3. Adam Boqvist

RD, 5’11, 170 lbs

Adam Boqvist is a highly skilled offensive defenceman. He skates well and has good vision and passing. He scores a lot of goals from the top of the circle after walking in from the blue line. Boqvist is active in the offensive zone, he’s always moving around trying to get open to unleash his shot. The majority of his points come from his shooting and passing, which stands out in a draft class full of dangling defencemen. His style of play should translate well to the NHL.

    4. Filip Zadina

RHD LW, 6’0, 170 lbs

A scorer-playmaker combo, Zadina does a lot of things well. He skates well, has nice hands and a hard, accurate shot. Nice vision, makes good decisions while under pressure. Great passer, passes are hard and on the tape. Overall he’s a great player with no real flaws. He and Svechnikov are on another level compared to the other forwards in this draft. Really talented player, could be a surprise #1 on draft day.

    5. Quinn Hughes

LD, 5’11, 170 lbs

Quinn Hughes is a two way defenceman that can rush the puck very well. Good skater, he’s fast and good on his edges. Pass first mentality, doesn’t really take a lot of shots, likely because his shot isn’t too good. Slapshot is below average, low power on it. Wrist shot is okay. Can make some nice passes. Good on both sides of the puck. Safe with the puck, doesn’t make high risk plays but still generates offence at a high rate. Impressive player.

    6. Ryan Merkley

RD, 5’11, 179 lbs

An offensive defenceman capable of putting up a lot of points. Good skater, nice shot. Smart player, very patient, waits for space to open up. Good hands, has scored some highlight reel, end to end goals. Good PP QB. Most impressive part of his game for me is his vision, he always knows where everybody is on the ice. Good at disguising his passes. Has struggled with turnovers, largely due to poor decision making. Sometimes takes poor penalties when frustrated. Defence is an issue, needs to improve there. Struggles with consistency. Some concern about how well his game will translate to the NHL, as his end to end attempts won’t work as often in the NHL. Will likely become more of a playmaker, utilizing his vision. A talented player, Merkley has the offensive skill to go high in the draft, but he’ll need to improve his defence, consistency and attitude.

    7. Joe Veleno

C, 6’1, 190 lbs

A skilled two way centre, Veleno has elite skill. A playmaker, he uses his IQ and passing ability to create oppurtunities. Great skater, has a smooth skating stride, agile. Good puck skills, can get by players with ease. Needs to improve his shot, not very powerful at this point. Game changing skill, 1C potential.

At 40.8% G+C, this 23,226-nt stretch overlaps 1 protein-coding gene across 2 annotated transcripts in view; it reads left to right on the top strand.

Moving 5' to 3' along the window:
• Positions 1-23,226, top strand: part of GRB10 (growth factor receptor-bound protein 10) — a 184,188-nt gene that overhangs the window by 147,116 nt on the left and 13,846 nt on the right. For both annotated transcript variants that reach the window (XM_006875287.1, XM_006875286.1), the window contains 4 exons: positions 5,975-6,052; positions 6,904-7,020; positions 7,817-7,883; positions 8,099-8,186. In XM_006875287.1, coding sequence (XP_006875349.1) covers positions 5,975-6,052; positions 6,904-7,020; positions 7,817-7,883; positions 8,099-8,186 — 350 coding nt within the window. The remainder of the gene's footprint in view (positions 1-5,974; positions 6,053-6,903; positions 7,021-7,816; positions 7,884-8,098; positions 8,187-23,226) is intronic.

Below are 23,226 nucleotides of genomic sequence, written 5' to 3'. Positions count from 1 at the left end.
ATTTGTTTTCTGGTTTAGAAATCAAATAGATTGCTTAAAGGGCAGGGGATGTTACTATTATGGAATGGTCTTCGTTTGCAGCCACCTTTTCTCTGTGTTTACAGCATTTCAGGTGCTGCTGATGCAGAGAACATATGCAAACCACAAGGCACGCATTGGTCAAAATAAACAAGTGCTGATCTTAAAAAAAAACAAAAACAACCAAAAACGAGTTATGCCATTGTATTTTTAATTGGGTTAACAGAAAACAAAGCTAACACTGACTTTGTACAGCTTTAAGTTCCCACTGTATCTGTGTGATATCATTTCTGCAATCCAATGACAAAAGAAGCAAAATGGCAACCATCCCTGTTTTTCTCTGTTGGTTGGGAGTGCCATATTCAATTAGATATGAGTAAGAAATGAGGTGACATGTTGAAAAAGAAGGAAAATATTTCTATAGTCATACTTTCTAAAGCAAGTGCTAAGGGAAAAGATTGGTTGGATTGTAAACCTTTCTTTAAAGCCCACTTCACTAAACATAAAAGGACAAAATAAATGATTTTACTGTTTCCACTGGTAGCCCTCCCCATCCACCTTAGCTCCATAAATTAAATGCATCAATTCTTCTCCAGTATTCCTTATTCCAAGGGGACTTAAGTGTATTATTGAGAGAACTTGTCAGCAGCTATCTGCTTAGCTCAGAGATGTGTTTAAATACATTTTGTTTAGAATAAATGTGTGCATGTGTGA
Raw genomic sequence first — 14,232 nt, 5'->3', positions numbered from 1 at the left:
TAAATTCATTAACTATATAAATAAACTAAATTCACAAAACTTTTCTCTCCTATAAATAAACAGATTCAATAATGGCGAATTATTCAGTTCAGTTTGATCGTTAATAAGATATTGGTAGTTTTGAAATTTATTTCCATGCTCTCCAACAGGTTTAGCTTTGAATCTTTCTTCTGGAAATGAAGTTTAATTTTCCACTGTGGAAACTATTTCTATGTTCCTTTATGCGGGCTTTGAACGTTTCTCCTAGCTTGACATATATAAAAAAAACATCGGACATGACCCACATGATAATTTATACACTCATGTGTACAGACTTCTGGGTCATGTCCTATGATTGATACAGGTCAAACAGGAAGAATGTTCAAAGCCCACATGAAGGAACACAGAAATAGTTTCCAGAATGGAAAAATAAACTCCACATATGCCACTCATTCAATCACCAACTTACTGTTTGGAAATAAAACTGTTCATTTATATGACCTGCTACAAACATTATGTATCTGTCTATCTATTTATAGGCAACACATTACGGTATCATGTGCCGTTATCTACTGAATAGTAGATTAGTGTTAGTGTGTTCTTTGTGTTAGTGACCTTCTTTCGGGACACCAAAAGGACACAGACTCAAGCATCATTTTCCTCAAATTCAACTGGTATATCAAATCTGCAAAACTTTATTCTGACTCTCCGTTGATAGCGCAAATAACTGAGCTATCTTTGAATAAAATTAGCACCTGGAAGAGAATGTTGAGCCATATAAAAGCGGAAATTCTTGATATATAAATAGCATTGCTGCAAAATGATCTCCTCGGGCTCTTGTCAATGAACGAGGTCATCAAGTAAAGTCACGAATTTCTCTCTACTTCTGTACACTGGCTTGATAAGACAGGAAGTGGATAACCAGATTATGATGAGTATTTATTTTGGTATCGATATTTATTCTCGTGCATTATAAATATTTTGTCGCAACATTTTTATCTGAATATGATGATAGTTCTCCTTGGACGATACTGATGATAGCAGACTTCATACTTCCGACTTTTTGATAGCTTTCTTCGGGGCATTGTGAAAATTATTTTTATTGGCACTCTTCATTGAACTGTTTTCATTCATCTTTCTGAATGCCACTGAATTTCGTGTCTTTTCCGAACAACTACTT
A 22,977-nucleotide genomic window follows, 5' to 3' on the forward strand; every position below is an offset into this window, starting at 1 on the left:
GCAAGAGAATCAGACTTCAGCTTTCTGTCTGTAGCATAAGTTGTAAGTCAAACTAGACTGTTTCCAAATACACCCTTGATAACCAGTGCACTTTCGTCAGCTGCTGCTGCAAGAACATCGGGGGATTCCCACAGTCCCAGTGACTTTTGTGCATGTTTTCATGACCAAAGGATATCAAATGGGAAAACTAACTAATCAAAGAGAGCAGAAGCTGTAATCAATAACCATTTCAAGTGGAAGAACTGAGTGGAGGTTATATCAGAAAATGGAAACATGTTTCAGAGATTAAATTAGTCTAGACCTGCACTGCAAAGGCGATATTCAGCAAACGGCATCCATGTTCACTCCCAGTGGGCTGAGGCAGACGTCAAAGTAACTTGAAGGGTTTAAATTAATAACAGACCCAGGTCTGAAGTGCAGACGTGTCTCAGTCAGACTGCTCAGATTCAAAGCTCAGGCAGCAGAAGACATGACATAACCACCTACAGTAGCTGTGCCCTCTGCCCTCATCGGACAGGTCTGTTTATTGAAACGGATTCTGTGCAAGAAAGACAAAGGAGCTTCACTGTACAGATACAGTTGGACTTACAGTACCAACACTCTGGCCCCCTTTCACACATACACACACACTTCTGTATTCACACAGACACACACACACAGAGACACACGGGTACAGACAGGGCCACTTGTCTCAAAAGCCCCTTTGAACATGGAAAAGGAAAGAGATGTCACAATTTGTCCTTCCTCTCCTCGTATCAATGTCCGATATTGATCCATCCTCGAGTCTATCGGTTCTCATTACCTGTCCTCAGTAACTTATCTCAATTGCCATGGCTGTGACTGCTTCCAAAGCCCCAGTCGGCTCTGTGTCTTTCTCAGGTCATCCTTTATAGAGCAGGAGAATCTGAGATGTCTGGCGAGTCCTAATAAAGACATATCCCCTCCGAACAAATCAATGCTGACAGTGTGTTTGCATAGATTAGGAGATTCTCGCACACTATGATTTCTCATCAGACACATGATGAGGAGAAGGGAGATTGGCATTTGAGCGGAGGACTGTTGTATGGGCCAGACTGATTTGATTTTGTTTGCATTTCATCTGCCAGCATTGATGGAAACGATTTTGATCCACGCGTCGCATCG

8. Akil Thomas

RC/W, 5’11, 170 lbs

An offensive centre (that can play some wing) with the skills to take over a game, Akil Thomas has impressed on a terrible Niagara IceDogs team. He does everything well in the offensive zone. He skates well, he has a great first step and impressive lateral movement. He’s an elite playmaker, utilizing his top end vision and hockey IQ. Good hands and shot. Needs to improve away from the puck and add strength. Lots of offensive potential, could be a future top line forward.

    9. Bode Wilde

RD, 6’2, 170 lbs

A big two way defenceman, difference maker on the blue line. Skates well, transitions are smooth. Good puck mover. Big slap shot from the point, a lot of power on it. Calm with the puck, rarely panics. Shuts opponents down physically. Solid two way defenceman with offensive upside, top pairing potential.

    10. Ty Smith

LD, 5’11, 174 lbs

Smart defenceman with skill. Great skater, great hockey sense, great puck mover. Drawn comparisons to Duncan Keith. Very sound defensively, smart in his own end, good positionally and one on one. Solid two way defenceman with offensive upside.

11. Brady Tkachuk

C/LW, 6’3, 196 lbs

12. Rasmus Kupari

C, 5’11, 163 lbs

13. Jett Woo

D, 6’0, 202 lbs

14. Oliver Wahlstrom

C, 6’1, 198 lbs

15. Jack McBain

C, 6’3, 183 lbs

16. Jared McIsaac

D, 6’3, 209 lbs

17. Simon Appelquist

LW, 6’0, 172 lbs

18. Jesper Kotkaniemi

RW, 6’1, 186 lbs

19. Calen Addison

D, 5’9, 180 lbs

20. Anderson MacDonald

LW, 6’2, 203 lbs

21. Ty Dellandrea

C, 6’1, 186 lbs

22. Gleb Babintsev

D, 6’0, 198 lbs

23. Evan Bouchard

D, 6’2, 178 lbs

24. David Levin

LW, 5’10, 170 lbs

25. Nicolas Beaudin

D, 5’10, 161 lbs

26. Alexander Alexeyev

D, 6’3, 190

27. Ryan McLeod

C, 6’1, 183 lbs

28. Xavier Bouchard

D, 6’2, 175 lbs

29. Joel Farabee

LW, 5’11, 160 lbs

30. Giovanni Vallati

D, 6’1, 179 lbs

31. Benoit-Oliver Groulx

C, 6’1, 176 lbs

2018 NHL Draft: 10 Players To Watch

The 2018 NHL Draft will be a deep one, and is full of impact talent, especially on the blue line.  More than 15 defencemen could hear their names called in the first round at the 2018 draft, compared to 8 in both 2016 and 2015, and just 5 in 2014, which saw a defenceman, Aaron Ekblad go 1st overall.

The consensus top 2 draft eligible prospects are Rasmus Dahlin, a two way defenceman, and Andrei Svechnikov, a big power winger.  After those two, it’s quite close when it comes to the 3rd overall pick, with at least 5 overall picks with a fair chance at being selected there.  All that being said, it’s still very early, and things will change a lot.  At this point last year, Timothy Liljegren was projected to go top 5 at the 2017 draft.  He ended up being selected 17th overall to the Leafs, after mono kept him out for the majority of his draft year.  A prospect’s draft year is what will ultimately decide his final draft decision.  A good draft year can lead to a dramatic rise in draft rankings, while a poor draft year can lead to a large drop.  These 10 players will hope for a good 2017-18 season as they fight to go as high as possible in the draft.